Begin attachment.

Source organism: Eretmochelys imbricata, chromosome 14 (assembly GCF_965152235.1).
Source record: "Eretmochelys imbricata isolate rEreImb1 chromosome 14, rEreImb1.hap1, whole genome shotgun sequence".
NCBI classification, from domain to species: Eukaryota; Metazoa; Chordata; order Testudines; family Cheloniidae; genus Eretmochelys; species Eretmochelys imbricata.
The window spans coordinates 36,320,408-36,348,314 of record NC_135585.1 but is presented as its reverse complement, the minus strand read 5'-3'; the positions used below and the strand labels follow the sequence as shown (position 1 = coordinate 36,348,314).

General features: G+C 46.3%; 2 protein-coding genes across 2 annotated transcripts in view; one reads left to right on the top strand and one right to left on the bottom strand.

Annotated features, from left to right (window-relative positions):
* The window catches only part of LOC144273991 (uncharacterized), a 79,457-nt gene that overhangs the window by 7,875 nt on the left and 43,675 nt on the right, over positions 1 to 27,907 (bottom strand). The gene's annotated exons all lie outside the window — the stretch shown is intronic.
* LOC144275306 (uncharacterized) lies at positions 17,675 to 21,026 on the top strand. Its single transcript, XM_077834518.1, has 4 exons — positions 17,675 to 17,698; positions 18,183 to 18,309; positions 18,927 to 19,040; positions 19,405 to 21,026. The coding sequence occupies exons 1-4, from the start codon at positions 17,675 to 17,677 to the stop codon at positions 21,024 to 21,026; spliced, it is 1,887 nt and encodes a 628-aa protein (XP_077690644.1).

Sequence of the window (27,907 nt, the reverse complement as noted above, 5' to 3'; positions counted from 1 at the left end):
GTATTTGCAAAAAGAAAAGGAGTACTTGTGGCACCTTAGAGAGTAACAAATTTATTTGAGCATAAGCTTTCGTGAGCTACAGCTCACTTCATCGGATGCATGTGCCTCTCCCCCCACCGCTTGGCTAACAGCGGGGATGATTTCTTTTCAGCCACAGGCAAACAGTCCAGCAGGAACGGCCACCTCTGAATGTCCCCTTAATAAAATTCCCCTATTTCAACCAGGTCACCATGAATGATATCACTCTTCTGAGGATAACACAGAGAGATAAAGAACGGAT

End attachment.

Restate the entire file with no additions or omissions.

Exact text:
Source organism: Eretmochelys imbricata, chromosome 14 (assembly GCF_965152235.1).
Source record: "Eretmochelys imbricata isolate rEreImb1 chromosome 14, rEreImb1.hap1, whole genome shotgun sequence".
NCBI classification, from domain to species: Eukaryota; Metazoa; Chordata; order Testudines; family Cheloniidae; genus Eretmochelys; species Eretmochelys imbricata.
The window spans coordinates 36,320,408-36,348,314 of record NC_135585.1 but is presented as its reverse complement, the minus strand read 5'-3'; the positions used below and the strand labels follow the sequence as shown (position 1 = coordinate 36,348,314).

General features: G+C 46.3%; 2 protein-coding genes across 2 annotated transcripts in view; one reads left to right on the top strand and one right to left on the bottom strand.

Annotated features, from left to right (window-relative positions):
* The window catches only part of LOC144273991 (uncharacterized), a 79,457-nt gene that overhangs the window by 7,875 nt on the left and 43,675 nt on the right, over positions 1 to 27,907 (bottom strand). The gene's annotated exons all lie outside the window — the stretch shown is intronic.
* LOC144275306 (uncharacterized) lies at positions 17,675 to 21,026 on the top strand. Its single transcript, XM_077834518.1, has 4 exons — positions 17,675 to 17,698; positions 18,183 to 18,309; positions 18,927 to 19,040; positions 19,405 to 21,026. The coding sequence occupies exons 1-4, from the start codon at positions 17,675 to 17,677 to the stop codon at positions 21,024 to 21,026; spliced, it is 1,887 nt and encodes a 628-aa protein (XP_077690644.1).

Sequence of the window (27,907 nt, the reverse complement as noted above, 5' to 3'; positions counted from 1 at the left end):
GTATTTGCAAAAAGAAAAGGAGTACTTGTGGCACCTTAGAGAGTAACAAATTTATTTGAGCATAAGCTTTCGTGAGCTACAGCTCACTTCATCGGATGCATGTGCCTCTCCCCCCACCGCTTGGCTAACAGCGGGGATGATTTCTTTTCAGCCACAGGCAAACAGTCCAGCAGGAACGGCCACCTCTGAATGTCCCCTTAATAAAATTCCCCTATTTCAACCAGGTCACCATGAATGATATCACTCTTCTGAGGATAACACAGAGAGATAAAGAACGGAT